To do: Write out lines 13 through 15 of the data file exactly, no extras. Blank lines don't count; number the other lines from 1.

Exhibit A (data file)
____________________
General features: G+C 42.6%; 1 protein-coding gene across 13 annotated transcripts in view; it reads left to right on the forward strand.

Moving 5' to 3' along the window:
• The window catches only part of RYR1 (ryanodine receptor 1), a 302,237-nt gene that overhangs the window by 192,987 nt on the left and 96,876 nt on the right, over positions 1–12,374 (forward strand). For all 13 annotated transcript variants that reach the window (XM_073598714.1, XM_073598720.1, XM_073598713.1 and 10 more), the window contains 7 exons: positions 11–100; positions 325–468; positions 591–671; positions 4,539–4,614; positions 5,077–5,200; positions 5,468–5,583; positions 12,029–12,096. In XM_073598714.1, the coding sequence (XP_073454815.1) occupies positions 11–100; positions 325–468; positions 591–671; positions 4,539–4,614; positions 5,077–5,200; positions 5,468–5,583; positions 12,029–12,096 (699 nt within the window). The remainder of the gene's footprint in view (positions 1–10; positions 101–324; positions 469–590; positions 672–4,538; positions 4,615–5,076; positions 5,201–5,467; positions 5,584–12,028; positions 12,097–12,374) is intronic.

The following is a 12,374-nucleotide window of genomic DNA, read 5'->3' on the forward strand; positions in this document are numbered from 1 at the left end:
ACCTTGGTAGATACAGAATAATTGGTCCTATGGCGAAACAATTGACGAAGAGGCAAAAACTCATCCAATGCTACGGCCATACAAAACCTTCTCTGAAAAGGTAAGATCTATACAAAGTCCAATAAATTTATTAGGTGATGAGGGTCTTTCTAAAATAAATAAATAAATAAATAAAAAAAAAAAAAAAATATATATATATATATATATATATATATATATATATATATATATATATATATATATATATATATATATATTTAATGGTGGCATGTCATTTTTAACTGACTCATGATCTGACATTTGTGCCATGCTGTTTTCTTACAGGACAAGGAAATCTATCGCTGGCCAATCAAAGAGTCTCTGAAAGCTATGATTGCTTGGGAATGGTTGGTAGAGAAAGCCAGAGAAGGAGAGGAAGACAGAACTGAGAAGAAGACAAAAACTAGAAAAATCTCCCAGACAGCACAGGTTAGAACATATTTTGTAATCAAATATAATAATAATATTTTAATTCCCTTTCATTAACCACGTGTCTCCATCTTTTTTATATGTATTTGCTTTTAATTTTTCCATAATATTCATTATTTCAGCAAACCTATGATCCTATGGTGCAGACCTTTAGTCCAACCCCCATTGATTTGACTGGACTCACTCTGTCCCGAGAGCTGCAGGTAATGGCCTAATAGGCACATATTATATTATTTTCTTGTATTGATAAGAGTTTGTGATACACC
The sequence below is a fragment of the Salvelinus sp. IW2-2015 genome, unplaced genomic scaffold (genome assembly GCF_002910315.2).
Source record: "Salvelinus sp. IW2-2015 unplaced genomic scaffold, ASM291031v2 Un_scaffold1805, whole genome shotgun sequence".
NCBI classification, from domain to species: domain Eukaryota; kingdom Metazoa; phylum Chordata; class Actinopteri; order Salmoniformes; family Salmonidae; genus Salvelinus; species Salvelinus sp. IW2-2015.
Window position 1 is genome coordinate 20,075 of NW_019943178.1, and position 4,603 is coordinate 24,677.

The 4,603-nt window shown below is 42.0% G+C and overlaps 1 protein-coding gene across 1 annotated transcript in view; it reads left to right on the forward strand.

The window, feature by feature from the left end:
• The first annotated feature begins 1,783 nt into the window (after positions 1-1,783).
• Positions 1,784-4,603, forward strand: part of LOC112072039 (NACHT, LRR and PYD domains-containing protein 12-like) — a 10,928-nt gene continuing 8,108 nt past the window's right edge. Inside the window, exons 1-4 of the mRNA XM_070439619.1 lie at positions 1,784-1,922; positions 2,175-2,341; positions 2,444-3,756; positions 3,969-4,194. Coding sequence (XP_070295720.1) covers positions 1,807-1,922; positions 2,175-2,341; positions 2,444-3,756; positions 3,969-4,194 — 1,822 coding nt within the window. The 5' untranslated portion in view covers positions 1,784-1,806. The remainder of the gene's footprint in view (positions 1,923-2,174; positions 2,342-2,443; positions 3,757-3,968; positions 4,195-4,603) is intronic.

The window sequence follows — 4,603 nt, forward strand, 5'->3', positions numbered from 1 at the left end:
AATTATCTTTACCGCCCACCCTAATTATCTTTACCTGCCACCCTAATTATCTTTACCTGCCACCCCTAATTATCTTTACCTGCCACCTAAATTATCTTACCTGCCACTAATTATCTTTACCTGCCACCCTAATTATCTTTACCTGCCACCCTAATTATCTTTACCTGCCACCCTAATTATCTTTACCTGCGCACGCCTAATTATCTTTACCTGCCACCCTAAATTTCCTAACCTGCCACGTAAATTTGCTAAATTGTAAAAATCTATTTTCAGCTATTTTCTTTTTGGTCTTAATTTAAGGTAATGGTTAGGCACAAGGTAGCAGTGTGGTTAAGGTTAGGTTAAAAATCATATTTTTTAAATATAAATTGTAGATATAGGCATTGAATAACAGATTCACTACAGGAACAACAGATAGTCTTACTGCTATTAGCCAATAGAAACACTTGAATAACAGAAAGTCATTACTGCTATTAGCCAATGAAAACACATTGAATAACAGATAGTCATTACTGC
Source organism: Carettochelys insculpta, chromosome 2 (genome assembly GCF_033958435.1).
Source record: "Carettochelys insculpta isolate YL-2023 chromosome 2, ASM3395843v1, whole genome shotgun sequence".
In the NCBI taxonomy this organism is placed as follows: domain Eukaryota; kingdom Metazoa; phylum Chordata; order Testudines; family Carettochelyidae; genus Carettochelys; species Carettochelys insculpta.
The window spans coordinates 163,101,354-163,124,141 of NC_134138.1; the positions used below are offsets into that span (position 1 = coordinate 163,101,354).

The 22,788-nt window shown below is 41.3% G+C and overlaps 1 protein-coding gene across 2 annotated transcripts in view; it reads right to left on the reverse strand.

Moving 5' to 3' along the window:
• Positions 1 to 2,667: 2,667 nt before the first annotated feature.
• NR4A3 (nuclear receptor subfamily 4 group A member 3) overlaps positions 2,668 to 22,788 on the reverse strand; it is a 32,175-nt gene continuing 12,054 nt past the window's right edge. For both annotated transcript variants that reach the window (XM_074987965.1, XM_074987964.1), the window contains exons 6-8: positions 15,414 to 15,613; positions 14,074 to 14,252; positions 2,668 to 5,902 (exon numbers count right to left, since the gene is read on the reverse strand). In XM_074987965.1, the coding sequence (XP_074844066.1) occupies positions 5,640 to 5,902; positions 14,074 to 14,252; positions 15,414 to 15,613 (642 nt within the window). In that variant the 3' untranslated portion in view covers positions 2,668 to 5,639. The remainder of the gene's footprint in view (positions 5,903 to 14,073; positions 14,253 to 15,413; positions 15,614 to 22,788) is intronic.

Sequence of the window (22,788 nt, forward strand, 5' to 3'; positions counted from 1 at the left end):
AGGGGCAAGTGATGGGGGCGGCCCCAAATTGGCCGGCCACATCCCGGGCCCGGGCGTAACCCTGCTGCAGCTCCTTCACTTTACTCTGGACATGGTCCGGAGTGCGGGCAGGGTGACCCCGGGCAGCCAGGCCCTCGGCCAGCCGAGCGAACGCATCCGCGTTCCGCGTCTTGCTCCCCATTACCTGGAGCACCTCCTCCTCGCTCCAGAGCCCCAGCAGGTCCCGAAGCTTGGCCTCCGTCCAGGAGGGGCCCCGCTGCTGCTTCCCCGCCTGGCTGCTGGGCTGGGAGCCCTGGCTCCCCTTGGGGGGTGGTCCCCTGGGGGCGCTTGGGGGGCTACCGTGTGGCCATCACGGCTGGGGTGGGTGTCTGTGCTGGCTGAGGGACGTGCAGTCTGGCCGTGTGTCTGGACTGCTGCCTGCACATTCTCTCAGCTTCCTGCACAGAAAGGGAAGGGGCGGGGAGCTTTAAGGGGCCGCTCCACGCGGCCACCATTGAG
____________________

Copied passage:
• Positions 1,784-4,603, forward strand: part of LOC112072039 (NACHT, LRR and PYD domains-containing protein 12-like) — a 10,928-nt gene continuing 8,108 nt past the window's right edge. Inside the window, exons 1-4 of the mRNA XM_070439619.1 lie at positions 1,784-1,922; positions 2,175-2,341; positions 2,444-3,756; positions 3,969-4,194. Coding sequence (XP_070295720.1) covers positions 1,807-1,922; positions 2,175-2,341; positions 2,444-3,756; positions 3,969-4,194 — 1,822 coding nt within the window. The 5' untranslated portion in view covers positions 1,784-1,806. The remainder of the gene's footprint in view (positions 1,923-2,174; positions 2,342-2,443; positions 3,757-3,968; positions 4,195-4,603) is intronic.

The window sequence follows — 4,603 nt, forward strand, 5'->3', positions numbered from 1 at the left end:
AATTATCTTTACCGCCCACCCTAATTATCTTTACCTGCCACCCTAATTATCTTTACCTGCCACCCCTAATTATCTTTACCTGCCACCTAAATTATCTTACCTGCCACTAATTATCTTTACCTGCCACCCTAATTATCTTTACCTGCCACCCTAATTATCTTTACCTGCCACCCTAATTATCTTTACCTGCGCACGCCTAATTATCTTTACCTGCCACCCTAAATTTCCTAACCTGCCACGTAAATTTGCTAAATTGTAAAAATCTATTTTCAGCTATTTTCTTTTTGGTCTTAATTTAAGGTAATGGTTAGGCACAAGGTAGCAGTGTGGTTAAGGTTAGGTTAAAAATCATATTTTTTAAATATAAATTGTAGATATAGGCATTGAATAACAGATTCACTACAGGAACAACAGATAGTCTTACTGCTATTAGCCAATAGAAACACTTGAATAACAGAAAGTCATTACTGCTATTAGCCAATGAAAACACATTGAATAACAGATAGTCATTACTGC